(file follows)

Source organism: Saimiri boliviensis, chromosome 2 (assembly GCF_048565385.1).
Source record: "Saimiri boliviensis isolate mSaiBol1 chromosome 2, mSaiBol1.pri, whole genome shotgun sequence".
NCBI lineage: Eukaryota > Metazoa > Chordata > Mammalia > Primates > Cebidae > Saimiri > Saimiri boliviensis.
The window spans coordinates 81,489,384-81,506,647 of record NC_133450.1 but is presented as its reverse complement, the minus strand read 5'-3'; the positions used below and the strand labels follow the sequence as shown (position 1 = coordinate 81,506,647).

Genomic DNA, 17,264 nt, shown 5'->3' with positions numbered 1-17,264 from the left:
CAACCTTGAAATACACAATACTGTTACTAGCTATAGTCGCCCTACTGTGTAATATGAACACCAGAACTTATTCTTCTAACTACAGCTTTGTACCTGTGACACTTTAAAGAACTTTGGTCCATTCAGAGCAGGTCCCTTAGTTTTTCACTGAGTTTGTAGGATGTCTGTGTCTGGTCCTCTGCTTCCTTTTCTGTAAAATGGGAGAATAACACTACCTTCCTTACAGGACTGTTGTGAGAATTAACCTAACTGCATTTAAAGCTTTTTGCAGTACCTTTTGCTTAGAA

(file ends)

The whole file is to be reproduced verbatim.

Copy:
Source organism: Saimiri boliviensis, chromosome 2 (assembly GCF_048565385.1).
Source record: "Saimiri boliviensis isolate mSaiBol1 chromosome 2, mSaiBol1.pri, whole genome shotgun sequence".
NCBI lineage: Eukaryota > Metazoa > Chordata > Mammalia > Primates > Cebidae > Saimiri > Saimiri boliviensis.
The window spans coordinates 81,489,384-81,506,647 of record NC_133450.1 but is presented as its reverse complement, the minus strand read 5'-3'; the positions used below and the strand labels follow the sequence as shown (position 1 = coordinate 81,506,647).

Genomic DNA, 17,264 nt, shown 5'->3' with positions numbered 1-17,264 from the left:
CAACCTTGAAATACACAATACTGTTACTAGCTATAGTCGCCCTACTGTGTAATATGAACACCAGAACTTATTCTTCTAACTACAGCTTTGTACCTGTGACACTTTAAAGAACTTTGGTCCATTCAGAGCAGGTCCCTTAGTTTTTCACTGAGTTTGTAGGATGTCTGTGTCTGGTCCTCTGCTTCCTTTTCTGTAAAATGGGAGAATAACACTACCTTCCTTACAGGACTGTTGTGAGAATTAACCTAACTGCATTTAAAGCTTTTTGCAGTACCTTTTGCTTAGAA